I don’t wear pop-bottle glasses. No plastic pocket protector on my chest. And I couldn’t recite the Pythagorean Theorem if you wrote it out fo-net-i-kal-ee. Yet, more and more, I feel like a geek. Mostly, right about the time I leave the latest Surfrider meeting or perform some other form of ‘coastal activism.’
Part of it's the activities themselves. That AC no drilling rally? Lots of suits and old farts (aka three-pieces and hairpieces.) Beach clean-ups? The only thing worse than black socks on sand is plastic gloves. And even if our monthly meetings usually involve cracking beers and talking surf, the idea of sacrificing your free time to do more labor seems inherently dorky, like asking if there’s any homework five minutes before the bell rings on Friday or volunteering to bring the projector -- do they even use projectors these days? -- back to the AV room.
Then there's the whole membership idea. Come join a group to ‘save the planet’ — but do it in itsy, bitsy increments instead of asteroid-smashing strokes of genius. It’s like part lame-ass Justice League, part Chess Team. I flash back to that scene in the Breakfast Club when Anthony Michael Hall defends his physics fetish as something social. (“We discuss physics, properties of physics….we get dressed up, but we don’t get high.”) As Judd Nelson’s character, Bender, says: “They’re social…. demented and sad, but social.”
But a better indicator may be who I don’t see at meetings. I don’t see the top name pros. Or superstars. Most shop-owners or reps. Or even hardcore Bodhi-like loc-dogs. If we’re to continue the SURFING WORLD HIGH SCHOOL metaphor, those guys would be The A-Crowd. The jocks, hipsters and other cool guys who get all the perks -- like set waves, free gear and hot chicks –- for just being them. They’re also the very people who make their living off surfing and can make time to surf every swell -- but still get surprisingly busy when the time comes to defend the very spots they surf.
Industry dudes are the lowest tier, like the thespians. Self-important, so ‘outside the box’ and independent and non-conformist, even as they wear matching hoodies, jeans ‘footwear’ and ‘eyewear’ – only dorks wear shoes and glasses – but with a slightly different label tilted oh-so-askew. They suffer for their artform—selling shit—but not for much else. (By the way: I rebel by wearing my 'Surfing' tee's backwards.)
Photo sluts are like the Stoner/ Slacker clique. No need to study (compete) or make the grade (be on time). A cool buzz, tasty waves, they’re fine. Definitely don’t get any of those when you’re posting flyers against some toxic polluter (unless it’s huffing fumes off the mimeograph machine.)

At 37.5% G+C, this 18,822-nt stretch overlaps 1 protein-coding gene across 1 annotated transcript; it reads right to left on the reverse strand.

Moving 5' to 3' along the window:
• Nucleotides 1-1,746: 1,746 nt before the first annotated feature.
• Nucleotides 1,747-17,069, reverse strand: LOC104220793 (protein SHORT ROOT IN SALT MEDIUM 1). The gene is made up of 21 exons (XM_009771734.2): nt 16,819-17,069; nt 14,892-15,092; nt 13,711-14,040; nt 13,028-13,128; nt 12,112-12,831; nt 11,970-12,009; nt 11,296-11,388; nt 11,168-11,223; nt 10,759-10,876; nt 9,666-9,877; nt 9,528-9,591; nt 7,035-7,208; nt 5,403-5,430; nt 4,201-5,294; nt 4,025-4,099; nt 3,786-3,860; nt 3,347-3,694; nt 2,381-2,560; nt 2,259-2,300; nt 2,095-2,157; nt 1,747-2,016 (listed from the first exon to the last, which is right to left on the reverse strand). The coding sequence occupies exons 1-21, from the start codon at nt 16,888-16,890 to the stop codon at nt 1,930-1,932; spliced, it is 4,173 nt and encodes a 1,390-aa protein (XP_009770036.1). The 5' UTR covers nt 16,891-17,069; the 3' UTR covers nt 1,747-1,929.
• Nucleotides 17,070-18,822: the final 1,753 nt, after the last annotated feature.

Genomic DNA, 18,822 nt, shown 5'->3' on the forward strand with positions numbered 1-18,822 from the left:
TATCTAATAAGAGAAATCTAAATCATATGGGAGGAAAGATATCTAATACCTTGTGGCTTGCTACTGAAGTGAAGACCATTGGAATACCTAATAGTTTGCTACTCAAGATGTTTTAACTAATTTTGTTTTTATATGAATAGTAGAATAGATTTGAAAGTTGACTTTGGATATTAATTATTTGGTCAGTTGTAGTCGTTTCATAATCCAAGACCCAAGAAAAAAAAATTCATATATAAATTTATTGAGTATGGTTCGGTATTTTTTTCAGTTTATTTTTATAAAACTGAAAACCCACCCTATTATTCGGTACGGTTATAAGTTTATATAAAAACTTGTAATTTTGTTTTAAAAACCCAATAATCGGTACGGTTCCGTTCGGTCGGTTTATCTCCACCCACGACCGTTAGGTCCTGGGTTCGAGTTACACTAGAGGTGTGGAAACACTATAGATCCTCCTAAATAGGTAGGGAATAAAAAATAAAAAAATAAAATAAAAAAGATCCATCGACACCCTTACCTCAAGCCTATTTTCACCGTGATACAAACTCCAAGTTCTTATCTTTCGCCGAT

And, finally, there’s the Jocks. The semi-pros and seven-figure LeBrons who’ll pimp any product from underpants to cologne to energy drinks for a paycheck but won’t take a few seconds to stop and help us equipment managers carry the water cooler that keeps them from dying on the field.
What about the Trestles rally, you say? That thing was full of reporters and news crews, the eco-equivalent of “Friday Night Lights.’ But a random, dig-and-get-dirty –to-fight-the-man affair? “Sorry, dude, coach says I need to save my energy for the game.”
If you need more proof, consider this: San Francisco’s Public Hearing two Thursdays’ ago drew roughly 300 people; the XXL Big Wave Awards? 2000. If you ask me, more of those guys would be heroes had they taken the tour bus north to SF right after. Maybe pointed out the possibilities for wind and water power in many of these same big venues; said we don’t need oil derricks with 100 miles of Cortes or Mav’s. That would’ve been easily as inspiring as riding a 100-foot wave -- and if it helped keep oil rigs from going up off our coast -- infinitely more effective in terms of preserving their careers and the health of the industry.
But it also may have been just a little bit . . . difficult. Definitely boring. With no clear-cut immediate reward and hardly a hot chick or party in sight. In other words: 100% geeky.
Look: I don’t expect things to change overnight. Hell, I’ll sooner find myself with my boxers pulled over my head and stuffed in a locker as I will convince any of these folks to show up on a monthly basis. But, much like there can be no homecoming party without the planning committee, without us geeks there would be no Trestles rallies to attend. And without rallies, there’d be no more Trestles. Connect those same dots on the Offshore Continental Shelf and drilling, we have the power to protect every wave on the mainland US – but only if we start to protect them now.
You don’t need to join the Physics club for life – just show up once in a while to see how you can help.
You don’t have to write a whole college essay; just send a letter to your elected officials. (You can even have someone do it for you by clicking here.)
The latter you can do without a single person ever knowing you caved. And these little acts of dorkdom are what will preserve surfing’s cool factor for eternity -- but only if we do them now. If not, we’ll wake up one day to see the favorite waves and beach communities ruined. Even worse, we’ll know we never even put up a fight.
And at that point, we won’t be geeks -- we’ll be losers.
Tap into your inner-geek: take the Surf-First survey after your next session. (But only if you haven't already . . .dork.)